While four-strikeout innings are impressive, five-strikeout frames are nearly unheard of. But that's exactly what reliever Malcolm Van Buren recorded in the seventh inning of Rookie Advanced Burlington's 7-6 win over Elizabethton on Wednesday night at Burlington Athletic Stadium.
"Honestly, I was kind of struggling with command at the time," Van Buren said.
The right-hander began the inning simply enough, when Seth Gray swung and missed at a 3-2 curveball low in the zone. Parker Phillips whiffed at a 1-2 curve in the dirt for what should've been the second out, but he reached on a throwing error by catcher Jesus Atencio.
"I didn't really realize that he struck out also," Van Buren said, "because I was trying to focus and get in the zone."
Twins No. 15 prospect Matt Wallner fanned on a 3-2 fastball, a foul tip that Atencio held on to for Van Buren's third strikeout of the frame. He said the entire inning felt like a blur as he was concentrating on retiring the next hitter.
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Trevor Jensen swung at the sixth offering from the 21-year-old for strike three, but the pitch got away from Atencio. Jensen reached first and Phillips advanced to second, so the inning continued, despite Van Buren's fourth strikeout.
"It wasn't very close to the zone," he said. "It bounced in front of the left-handed batter's box, so I think he was thinking straight fastball. So he just threw his hands at it and got around the curveball a little bit."
After Anthony Prato walked to load the bases, Van Buren got a visit from pitching coach Carlos Martinez. Martinez didn't mention how many strikeouts he had in the inning, focusing on getting him mentally prepared for the next hitter, who the coach said would be his last. The South Carolina native proceeded to strike out Will Holland on three pitches to complete one of baseball's rarest feats.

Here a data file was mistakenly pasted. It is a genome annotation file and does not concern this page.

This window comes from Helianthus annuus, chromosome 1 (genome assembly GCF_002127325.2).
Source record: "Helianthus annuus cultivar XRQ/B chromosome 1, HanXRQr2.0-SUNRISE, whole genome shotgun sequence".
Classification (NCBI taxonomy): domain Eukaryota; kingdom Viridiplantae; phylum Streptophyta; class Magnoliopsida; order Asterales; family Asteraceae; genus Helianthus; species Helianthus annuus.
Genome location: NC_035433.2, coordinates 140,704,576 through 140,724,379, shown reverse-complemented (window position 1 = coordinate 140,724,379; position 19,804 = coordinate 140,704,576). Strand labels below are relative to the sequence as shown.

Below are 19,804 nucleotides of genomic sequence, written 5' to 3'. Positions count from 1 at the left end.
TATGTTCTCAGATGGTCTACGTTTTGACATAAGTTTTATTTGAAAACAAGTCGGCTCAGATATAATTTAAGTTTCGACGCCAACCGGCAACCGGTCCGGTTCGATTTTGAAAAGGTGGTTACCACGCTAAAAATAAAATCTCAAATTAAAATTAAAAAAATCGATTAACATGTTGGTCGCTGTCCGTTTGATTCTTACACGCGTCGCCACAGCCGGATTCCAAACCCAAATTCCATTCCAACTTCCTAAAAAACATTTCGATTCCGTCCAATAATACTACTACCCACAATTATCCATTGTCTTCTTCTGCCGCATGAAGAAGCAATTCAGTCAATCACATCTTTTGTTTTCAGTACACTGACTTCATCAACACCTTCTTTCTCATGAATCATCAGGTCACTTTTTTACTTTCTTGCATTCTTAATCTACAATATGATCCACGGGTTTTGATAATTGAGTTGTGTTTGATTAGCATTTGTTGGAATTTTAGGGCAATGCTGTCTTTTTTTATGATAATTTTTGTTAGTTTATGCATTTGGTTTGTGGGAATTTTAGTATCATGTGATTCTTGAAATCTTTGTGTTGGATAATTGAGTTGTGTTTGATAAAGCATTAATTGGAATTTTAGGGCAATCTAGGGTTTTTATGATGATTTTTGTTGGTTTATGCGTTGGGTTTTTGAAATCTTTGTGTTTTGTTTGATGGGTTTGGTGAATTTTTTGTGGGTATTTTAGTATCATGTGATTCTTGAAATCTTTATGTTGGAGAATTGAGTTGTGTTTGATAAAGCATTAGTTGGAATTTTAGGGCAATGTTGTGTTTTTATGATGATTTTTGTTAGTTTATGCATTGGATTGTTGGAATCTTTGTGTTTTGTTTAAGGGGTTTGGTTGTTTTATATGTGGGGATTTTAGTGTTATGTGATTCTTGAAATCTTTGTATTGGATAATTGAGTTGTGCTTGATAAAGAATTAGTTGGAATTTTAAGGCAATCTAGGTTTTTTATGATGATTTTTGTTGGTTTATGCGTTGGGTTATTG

Van Buren was pumped as he walked off the mound, pleased that he executed his pitches and got out of a jam. But he said he still had no idea what he'd accomplished.
"I didn't realize that I struck out five guys in an inning until I walked back to the dugout," he said.
There, he got high-fives from excited teammates and was told by hitting coach Andy LaRoche that he'd just done something incredibly rare.
"I didn't really realize how good that was until I sat down and relaxed," he said.
The last five-strikeout inning by one Minor League pitcher was thrown by Andrew Kittredge of now-defunct Class A Advanced High Desert -- also in the seventh -- on July 1, 2014 against Rancho Cucamonga. Coincidentally, he started Wednesday's game for the Tampa Bay Rays at Fenway Park. James Reeves and Andrew Schwaab combined on the feat for Class A Charleston against Augusta on April 21, 2016.
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As he looked at the wrestling-style championship belt given to the Royals' player of the game, Van Buren began to contemplate his newfound place in history.
"That's pretty cool, honestly," he said. "It's definitely not something I'd ever say I expected to do."
A 2016 31st-round Draft pick, Van Buren worked four scoreless innings and allowed two hits and three walks with seven strikeouts. The 6-foot-4 hurler lowered his ERA to 6.31 in nine games, including five starts, between the Appalachian League and Rookie Advanced Idaho Falls.
Burle Dixon lined an RBI single to right field with one out in the eighth that snapped a 6-6 tie. He and leadoff man Maikel Garcia had three hits apiece for Burlington, which overcame an early six-run deficit.